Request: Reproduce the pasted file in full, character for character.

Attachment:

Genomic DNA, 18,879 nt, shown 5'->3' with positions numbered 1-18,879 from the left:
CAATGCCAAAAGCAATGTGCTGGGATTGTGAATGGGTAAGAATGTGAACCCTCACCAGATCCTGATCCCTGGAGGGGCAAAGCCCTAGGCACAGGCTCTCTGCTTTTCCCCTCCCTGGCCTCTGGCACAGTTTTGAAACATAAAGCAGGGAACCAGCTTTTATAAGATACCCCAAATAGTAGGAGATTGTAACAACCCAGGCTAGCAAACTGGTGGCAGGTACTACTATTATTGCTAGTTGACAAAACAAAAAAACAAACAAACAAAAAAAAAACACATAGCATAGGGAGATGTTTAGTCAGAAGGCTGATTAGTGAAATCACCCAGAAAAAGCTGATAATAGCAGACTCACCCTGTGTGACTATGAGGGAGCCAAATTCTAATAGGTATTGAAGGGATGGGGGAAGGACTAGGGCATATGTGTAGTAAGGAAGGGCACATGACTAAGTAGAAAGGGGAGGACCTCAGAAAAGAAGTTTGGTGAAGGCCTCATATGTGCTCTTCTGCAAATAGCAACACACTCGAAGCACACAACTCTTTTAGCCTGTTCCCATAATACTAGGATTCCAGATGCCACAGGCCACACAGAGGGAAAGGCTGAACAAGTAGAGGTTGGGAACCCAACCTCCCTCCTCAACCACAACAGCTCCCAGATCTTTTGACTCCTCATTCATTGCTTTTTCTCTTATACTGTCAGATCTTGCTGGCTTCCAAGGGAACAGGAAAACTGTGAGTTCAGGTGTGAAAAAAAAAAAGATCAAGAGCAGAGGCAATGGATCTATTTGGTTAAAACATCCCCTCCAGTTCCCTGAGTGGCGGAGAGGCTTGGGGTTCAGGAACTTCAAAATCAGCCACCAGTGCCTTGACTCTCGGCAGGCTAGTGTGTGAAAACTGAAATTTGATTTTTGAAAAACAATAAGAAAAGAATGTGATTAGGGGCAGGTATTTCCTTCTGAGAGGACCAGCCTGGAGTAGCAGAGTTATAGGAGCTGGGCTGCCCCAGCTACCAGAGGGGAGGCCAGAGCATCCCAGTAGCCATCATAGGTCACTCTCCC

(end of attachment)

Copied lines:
Genomic DNA, 18,879 nt, shown 5'->3' with positions numbered 1-18,879 from the left:
CAATGCCAAAAGCAATGTGCTGGGATTGTGAATGGGTAAGAATGTGAACCCTCACCAGATCCTGATCCCTGGAGGGGCAAAGCCCTAGGCACAGGCTCTCTGCTTTTCCCCTCCCTGGCCTCTGGCACAGTTTTGAAACATAAAGCAGGGAACCAGCTTTTATAAGATACCCCAAATAGTAGGAGATTGTAACAACCCAGGCTAGCAAACTGGTGGCAGGTACTACTATTATTGCTAGTTGACAAAACAAAAAAACAAACAAACAAAAAAAAAACACATAGCATAGGGAGATGTTTAGTCAGAAGGCTGATTAGTGAAATCACCCAGAAAAAGCTGATAATAGCAGACTCACCCTGTGTGACTATGAGGGAGCCAAATTCTAATAGGTATTGAAGGGATGGGGGAAGGACTAGGGCATATGTGTAGTAAGGAAGGGCACATGACTAAGTAGAAAGGGGAGGACCTCAGAAAAGAAGTTTGGTGAAGGCCTCATATGTGCTCTTCTGCAAATAGCAACACACTCGAAGCACACAACTCTTTTAGCCTGTTCCCATAATACTAGGATTCCAGATGCCACAGGCCACACAGAGGGAAAGGCTGAACAAGTAGAGGTTGGGAACCCAACCTCCCTCCTCAACCACAACAGCTCCCAGATCTTTTGACTCCTCATTCATTGCTTTTTCTCTTATACTGTCAGATCTTGCTGGCTTCCAAGGGAACAGGAAAACTGTGAGTTCAGGTGTGAAAAAAAAAAAGATCAAGAGCAGAGGCAATGGATCTATTTGGTTAAAACATCCCCTCCAGTTCCCTGAGTGGCGGAGAGGCTTGGGGTTCAGGAACTTCAAAATCAGCCACCAGTGCCTTGACTCTCGGCAGGCTAGTGTGTGAAAACTGAAATTTGATTTTTGAAAAACAATAAGAAAAGAATGTGATTAGGGGCAGGTATTTCCTTCTGAGAGGACCAGCCTGGAGTAGCAGAGTTATAGGAGCTGGGCTGCCCCAGCTACCAGAGGGGAGGCCAGAGCATCCCAGTAGCCATCATAGGTCACTCTCCC